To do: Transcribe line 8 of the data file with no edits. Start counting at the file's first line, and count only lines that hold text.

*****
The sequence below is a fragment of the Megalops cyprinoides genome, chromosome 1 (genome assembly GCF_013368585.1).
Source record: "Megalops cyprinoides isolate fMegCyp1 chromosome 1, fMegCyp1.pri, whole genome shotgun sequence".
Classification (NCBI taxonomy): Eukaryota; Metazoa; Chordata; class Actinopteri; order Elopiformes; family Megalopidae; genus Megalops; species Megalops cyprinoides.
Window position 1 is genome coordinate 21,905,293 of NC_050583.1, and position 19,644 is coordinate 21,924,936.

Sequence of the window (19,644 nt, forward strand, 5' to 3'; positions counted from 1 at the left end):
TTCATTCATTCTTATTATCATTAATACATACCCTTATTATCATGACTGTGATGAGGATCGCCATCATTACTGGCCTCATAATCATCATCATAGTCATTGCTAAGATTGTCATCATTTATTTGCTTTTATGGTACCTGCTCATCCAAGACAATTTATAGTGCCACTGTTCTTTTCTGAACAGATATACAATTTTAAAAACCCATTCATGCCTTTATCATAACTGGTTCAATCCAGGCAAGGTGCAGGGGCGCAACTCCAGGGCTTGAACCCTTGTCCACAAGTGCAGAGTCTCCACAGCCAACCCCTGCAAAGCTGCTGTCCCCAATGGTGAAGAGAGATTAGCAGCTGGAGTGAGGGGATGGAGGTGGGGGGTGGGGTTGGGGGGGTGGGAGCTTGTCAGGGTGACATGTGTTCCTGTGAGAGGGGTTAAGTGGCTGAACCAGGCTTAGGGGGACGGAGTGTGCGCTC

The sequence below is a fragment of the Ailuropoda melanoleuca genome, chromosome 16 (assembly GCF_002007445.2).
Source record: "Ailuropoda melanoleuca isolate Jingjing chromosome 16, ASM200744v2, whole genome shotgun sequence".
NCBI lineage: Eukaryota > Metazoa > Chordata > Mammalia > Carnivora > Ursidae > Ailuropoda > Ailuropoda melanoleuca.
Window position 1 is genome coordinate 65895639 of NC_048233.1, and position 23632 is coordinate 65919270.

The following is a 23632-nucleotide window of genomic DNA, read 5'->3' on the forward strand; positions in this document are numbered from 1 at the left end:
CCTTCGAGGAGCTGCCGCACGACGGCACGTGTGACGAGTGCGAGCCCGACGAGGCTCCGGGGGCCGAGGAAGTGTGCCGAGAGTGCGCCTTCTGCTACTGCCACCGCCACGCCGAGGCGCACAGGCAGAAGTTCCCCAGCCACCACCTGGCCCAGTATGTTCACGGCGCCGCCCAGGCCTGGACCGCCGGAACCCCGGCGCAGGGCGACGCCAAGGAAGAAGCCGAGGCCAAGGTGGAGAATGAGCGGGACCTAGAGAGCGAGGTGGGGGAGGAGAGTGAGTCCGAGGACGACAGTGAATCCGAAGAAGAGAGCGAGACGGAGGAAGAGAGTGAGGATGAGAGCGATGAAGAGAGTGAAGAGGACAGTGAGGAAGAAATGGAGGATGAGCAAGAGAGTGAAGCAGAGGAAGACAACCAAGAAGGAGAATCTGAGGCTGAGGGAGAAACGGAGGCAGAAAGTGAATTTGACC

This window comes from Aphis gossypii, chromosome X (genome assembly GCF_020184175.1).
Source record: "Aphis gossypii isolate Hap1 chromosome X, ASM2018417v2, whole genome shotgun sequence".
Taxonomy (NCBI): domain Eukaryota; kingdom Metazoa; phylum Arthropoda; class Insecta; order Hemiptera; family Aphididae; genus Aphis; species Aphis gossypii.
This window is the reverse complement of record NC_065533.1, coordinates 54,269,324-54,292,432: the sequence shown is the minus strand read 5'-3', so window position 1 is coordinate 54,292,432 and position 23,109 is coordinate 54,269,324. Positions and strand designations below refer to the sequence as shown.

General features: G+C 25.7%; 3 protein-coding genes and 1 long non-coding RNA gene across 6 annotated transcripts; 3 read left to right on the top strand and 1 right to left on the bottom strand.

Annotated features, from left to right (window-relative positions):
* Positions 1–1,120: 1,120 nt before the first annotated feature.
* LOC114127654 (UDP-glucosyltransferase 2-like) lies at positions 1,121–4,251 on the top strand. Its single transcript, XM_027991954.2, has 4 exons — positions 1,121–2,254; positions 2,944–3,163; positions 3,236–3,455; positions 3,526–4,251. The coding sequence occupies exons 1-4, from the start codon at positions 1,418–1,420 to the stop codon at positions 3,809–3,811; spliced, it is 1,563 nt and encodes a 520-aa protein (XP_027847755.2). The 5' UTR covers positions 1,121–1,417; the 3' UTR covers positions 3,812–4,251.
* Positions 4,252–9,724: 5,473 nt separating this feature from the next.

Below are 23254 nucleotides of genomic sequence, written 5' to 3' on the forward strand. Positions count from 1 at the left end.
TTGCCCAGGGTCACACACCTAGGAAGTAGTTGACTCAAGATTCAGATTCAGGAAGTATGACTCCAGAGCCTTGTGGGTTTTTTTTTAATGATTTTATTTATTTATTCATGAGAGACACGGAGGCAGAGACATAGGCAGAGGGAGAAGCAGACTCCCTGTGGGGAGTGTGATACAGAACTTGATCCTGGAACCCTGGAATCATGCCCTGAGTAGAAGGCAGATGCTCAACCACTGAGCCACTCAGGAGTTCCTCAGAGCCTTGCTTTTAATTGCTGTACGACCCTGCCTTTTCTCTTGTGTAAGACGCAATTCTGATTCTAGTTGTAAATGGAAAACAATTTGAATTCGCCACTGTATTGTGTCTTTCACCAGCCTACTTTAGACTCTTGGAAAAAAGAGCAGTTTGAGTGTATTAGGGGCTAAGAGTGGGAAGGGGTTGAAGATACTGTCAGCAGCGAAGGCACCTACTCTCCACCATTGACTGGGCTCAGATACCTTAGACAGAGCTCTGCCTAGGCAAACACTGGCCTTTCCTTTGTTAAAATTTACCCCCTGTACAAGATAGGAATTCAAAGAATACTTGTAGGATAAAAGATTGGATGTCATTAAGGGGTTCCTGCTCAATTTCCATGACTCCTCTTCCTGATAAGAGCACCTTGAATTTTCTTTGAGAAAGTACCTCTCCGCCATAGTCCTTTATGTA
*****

Source record: "Ailuropoda melanoleuca isolate Jingjing chromosome 16, ASM200744v2, whole genome shotgun sequence".